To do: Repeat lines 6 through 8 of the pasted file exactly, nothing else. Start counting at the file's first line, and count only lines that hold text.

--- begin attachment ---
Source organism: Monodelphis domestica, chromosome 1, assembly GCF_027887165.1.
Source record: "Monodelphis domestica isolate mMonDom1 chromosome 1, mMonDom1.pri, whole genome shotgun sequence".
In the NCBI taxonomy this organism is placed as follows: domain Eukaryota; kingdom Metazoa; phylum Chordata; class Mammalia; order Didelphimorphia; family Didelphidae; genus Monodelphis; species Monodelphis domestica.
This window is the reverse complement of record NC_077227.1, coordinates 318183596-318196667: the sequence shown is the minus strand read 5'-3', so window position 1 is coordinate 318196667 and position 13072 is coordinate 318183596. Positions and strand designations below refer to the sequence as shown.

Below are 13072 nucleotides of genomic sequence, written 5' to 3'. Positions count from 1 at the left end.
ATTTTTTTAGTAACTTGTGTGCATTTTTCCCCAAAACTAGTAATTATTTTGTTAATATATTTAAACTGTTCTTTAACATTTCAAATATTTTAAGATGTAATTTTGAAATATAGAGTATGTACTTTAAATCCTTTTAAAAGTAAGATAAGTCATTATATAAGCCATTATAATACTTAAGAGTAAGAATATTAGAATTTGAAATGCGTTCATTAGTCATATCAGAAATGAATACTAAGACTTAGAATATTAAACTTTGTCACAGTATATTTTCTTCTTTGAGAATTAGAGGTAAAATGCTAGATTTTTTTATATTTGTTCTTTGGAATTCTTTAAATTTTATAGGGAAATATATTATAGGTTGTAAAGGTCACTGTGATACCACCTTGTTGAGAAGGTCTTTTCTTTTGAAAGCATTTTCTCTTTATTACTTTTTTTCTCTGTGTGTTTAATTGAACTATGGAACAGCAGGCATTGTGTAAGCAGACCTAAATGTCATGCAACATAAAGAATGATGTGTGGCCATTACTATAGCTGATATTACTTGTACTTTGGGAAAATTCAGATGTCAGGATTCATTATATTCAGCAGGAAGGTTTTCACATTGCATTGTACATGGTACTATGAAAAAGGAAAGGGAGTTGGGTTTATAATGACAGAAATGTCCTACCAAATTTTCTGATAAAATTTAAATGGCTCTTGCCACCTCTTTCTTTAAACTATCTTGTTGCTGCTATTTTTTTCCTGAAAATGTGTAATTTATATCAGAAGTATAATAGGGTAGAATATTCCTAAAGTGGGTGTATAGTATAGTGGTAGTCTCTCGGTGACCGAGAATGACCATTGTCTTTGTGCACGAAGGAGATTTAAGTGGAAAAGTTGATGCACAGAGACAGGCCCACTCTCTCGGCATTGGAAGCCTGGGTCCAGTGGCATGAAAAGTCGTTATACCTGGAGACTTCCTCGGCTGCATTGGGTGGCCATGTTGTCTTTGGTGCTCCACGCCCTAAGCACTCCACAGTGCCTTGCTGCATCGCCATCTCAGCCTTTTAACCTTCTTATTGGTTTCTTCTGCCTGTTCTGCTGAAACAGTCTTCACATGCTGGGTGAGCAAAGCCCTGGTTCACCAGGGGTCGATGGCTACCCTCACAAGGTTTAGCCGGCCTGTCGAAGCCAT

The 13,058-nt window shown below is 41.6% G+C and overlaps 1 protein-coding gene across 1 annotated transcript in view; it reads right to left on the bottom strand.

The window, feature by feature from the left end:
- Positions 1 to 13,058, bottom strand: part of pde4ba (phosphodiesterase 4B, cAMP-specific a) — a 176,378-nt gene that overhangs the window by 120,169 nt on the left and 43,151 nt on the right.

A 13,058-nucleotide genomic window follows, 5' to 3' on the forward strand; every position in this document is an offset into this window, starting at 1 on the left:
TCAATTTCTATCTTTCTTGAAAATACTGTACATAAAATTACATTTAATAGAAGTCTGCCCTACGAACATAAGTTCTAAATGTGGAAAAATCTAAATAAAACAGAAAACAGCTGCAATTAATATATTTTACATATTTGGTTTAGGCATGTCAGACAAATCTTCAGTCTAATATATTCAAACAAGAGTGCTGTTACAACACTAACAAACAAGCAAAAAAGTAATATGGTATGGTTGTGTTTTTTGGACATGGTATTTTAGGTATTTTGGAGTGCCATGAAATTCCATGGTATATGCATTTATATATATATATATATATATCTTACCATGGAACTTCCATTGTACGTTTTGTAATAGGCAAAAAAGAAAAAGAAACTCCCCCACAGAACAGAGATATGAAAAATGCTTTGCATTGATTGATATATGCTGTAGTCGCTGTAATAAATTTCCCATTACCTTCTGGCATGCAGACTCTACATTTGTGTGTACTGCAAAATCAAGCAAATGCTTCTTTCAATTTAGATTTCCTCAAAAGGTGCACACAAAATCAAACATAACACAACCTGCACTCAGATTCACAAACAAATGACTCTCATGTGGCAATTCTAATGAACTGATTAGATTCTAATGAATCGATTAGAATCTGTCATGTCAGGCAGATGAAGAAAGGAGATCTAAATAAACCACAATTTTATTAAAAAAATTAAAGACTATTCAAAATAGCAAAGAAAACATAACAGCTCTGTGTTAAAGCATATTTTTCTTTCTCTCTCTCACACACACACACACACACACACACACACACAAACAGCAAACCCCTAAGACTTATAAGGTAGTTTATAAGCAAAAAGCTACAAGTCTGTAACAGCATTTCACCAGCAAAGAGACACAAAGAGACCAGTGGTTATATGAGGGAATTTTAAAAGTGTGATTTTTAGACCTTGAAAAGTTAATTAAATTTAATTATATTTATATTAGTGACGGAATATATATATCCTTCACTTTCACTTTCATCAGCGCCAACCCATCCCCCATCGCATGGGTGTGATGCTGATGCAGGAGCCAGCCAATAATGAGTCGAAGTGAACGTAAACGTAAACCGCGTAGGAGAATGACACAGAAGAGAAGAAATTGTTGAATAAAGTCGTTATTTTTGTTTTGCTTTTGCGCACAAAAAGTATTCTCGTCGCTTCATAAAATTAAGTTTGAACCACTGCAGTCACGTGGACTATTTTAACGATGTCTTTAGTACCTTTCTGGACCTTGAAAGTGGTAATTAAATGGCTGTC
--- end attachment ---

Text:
ATTTTTTTAGTAACTTGTGTGCATTTTTCCCCAAAACTAGTAATTATTTTGTTAATATATTTAAACTGTTCTTTAACATTTCAAATATTTTAAGATGTAATTTTGAAATATAGAGTATGTACTTTAAATCCTTTTAAAAGTAAGATAAGTCATTATATAAGCCATTATAATACTTAAGAGTAAGAATATTAGAATTTGAAATGCGTTCATTAGTCATATCAGAAATGAATACTAAGACTTAGAATATTAAACTTTGTCACAGTATATTTTCTTCTTTGAGAATTAGAGGTAAAATGCTAGATTTTTTTATATTTGTTCTTTGGAATTCTTTAAATTTTATAGGGAAATATATTATAGGTTGTAAAGGTCACTGTGATACCACCTTGTTGAGAAGGTCTTTTCTTTTGAAAGCATTTTCTCTTTATTACTTTTTTTCTCTGTGTGTTTAATTGAACTATGGAACAGCAGGCATTGTGTAAGCAGACCTAAATGTCATGCAACATAAAGAATGATGTGTGGCCATTACTATAGCTGATATTACTTGTACTTTGGGAAAATTCAGATGTCAGGATTCATTATATTCAGCAGGAAGGTTTTCACATTGCATTGTACATGGTACTATGAAAAAGGAAAGGGAGTTGGGTTTATAATGACAGAAATGTCCTACCAAATTTTCTGATAAAATTTAAATGGCTCTTGCCACCTCTTTCTTTAAACTATCTTGTTGCTGCTATTTTTTTCCTGAAAATGTGTAATTTATATCAGAAGTATAATAGGGTAGAATATTCCTAAAGTGGGTGTATAGTATAGTGGTAGTCTCTCGGTGACCGAGAATGACCATTGTCTTTGTGCACGAAGGAGATTTAAGTGGAAAAGTTGATGCACAGAGACAGGCCCACTCTCTCGGCATTGGAAGCCTGGGTCCAGTGGCATGAAAAGTCGTTATACCTGGAGACTTCCTCGGCTGCATTGGGTGGCCATGTTGTCTTTGGTGCTCCACGCCCTAAGCACTCCACAGTGCCTTGCTGCATCGCCATCTCAGCCTTTTAACCTTCTTATTGGTTTCTTCTGCCTGTTCTGCTGAAACAGTCTTCACATGCTGGGTGAGCAAAGCCCTGGTTCACCAGGGGTCGATGGCTACCCTCACAAGGTTTAGCCGGCCTGTCGAAGCCAT

The 13,058-nt window shown below is 41.6% G+C and overlaps 1 protein-coding gene across 1 annotated transcript in view; it reads right to left on the bottom strand.

The window, feature by feature from the left end: